Public Speaking: A Crash Course on Elocution and Confident Speech | Ashley | Skillshare

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Public Speaking: A Crash Course on Elocution and Confident Speech

teacher avatar Ashley

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Taught by industry leaders & working professionals
Topics include illustration, design, photography, and more

Watch this class and thousands more

Get unlimited access to every class
Taught by industry leaders & working professionals
Topics include illustration, design, photography, and more

Lessons in This Class

    • 1.

      Elocution Intro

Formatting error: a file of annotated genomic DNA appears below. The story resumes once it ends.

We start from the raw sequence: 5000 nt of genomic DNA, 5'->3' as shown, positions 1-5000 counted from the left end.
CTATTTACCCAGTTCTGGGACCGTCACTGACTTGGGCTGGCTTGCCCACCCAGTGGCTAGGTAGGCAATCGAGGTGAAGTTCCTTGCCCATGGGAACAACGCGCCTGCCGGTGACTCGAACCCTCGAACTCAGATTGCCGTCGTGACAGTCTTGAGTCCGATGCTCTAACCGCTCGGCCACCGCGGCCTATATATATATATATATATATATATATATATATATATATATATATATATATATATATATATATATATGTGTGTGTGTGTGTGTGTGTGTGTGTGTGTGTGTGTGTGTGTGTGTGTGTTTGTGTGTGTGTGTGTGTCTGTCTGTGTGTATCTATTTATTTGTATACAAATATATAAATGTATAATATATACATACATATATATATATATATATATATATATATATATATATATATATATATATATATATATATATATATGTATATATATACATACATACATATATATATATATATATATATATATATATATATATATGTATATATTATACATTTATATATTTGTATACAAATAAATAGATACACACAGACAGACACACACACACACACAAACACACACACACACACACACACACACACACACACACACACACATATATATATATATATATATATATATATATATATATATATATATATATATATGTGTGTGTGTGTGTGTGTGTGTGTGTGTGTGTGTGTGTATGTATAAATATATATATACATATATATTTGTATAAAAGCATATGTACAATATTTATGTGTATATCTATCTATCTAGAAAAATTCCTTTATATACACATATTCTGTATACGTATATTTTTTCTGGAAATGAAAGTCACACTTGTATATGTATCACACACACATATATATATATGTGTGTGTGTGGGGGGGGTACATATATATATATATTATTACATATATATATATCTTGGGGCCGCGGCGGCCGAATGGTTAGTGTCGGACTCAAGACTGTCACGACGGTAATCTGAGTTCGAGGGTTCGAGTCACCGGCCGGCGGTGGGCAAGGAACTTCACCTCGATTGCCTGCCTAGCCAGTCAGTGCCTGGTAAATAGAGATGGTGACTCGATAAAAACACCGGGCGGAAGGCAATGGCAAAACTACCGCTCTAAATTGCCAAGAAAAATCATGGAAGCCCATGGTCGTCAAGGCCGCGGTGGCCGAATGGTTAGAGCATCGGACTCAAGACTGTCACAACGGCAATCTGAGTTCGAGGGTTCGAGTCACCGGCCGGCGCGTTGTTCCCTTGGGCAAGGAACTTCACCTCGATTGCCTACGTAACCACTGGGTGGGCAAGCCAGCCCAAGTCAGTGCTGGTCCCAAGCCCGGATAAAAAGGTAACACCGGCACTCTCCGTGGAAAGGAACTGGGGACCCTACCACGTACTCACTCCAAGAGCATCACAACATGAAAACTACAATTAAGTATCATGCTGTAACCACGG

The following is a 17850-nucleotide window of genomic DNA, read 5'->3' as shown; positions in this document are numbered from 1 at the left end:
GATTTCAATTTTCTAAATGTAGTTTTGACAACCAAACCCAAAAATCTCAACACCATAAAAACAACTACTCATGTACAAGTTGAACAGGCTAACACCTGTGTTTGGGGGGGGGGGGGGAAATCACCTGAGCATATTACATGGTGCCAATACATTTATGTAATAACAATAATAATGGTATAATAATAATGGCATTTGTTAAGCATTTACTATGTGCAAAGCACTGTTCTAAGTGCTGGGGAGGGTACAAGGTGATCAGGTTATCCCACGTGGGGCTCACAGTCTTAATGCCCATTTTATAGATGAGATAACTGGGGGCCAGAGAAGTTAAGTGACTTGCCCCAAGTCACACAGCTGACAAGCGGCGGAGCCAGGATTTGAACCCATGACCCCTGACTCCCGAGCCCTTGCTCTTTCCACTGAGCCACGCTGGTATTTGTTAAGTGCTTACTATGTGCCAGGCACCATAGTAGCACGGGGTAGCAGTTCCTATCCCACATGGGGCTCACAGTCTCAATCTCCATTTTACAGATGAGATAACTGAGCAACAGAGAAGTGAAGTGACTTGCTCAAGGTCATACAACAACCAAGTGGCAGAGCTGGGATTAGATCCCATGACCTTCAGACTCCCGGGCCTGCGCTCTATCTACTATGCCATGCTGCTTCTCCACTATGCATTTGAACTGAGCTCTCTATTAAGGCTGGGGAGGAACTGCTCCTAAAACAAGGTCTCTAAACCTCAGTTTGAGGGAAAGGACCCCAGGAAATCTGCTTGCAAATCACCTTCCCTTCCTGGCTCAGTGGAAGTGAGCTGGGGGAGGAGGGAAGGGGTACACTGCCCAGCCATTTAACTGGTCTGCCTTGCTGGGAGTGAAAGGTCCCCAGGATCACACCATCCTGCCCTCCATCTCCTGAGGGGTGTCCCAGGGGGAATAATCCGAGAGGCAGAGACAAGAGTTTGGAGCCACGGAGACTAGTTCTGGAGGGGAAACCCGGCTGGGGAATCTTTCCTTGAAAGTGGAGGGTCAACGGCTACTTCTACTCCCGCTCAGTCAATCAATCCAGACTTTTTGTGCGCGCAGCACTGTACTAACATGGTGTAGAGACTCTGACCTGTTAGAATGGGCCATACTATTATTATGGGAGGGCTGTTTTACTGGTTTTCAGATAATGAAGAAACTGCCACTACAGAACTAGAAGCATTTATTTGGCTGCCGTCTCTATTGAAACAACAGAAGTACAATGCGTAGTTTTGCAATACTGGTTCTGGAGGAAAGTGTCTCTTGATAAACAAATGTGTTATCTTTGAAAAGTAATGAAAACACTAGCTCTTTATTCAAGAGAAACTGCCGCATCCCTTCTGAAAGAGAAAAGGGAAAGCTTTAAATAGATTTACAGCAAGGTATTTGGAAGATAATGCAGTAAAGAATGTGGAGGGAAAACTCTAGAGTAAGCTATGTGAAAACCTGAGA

• 2.



    • 3.



    • 4.

      Clarity and Speed


    • 5.

      Enunciation Exercises


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About This Class

Do you feel nervous speaking in front of large crowds, reading aloud, or even just leading company meetings? This course will teach you the essential skills of elocution (or speaking clearly and confidently).

This course is great for new managers, actors, college students, and non-native English speakers. By the end of this course you'll have the tools necessary to:

  • Project to a large audience
  • Read aloud with clarity and confidence
  • Enunciate words with proper emphasis
  • Use inflection to stress important points
  • Utilize gesture to keep an audience engaged
  • Give a speech that is interesting and easy to understand

In order to make your practice easier, this course includes fun elocution exercises, sample speeches, and poems which you can use to refine your skills.

Meet Your Teacher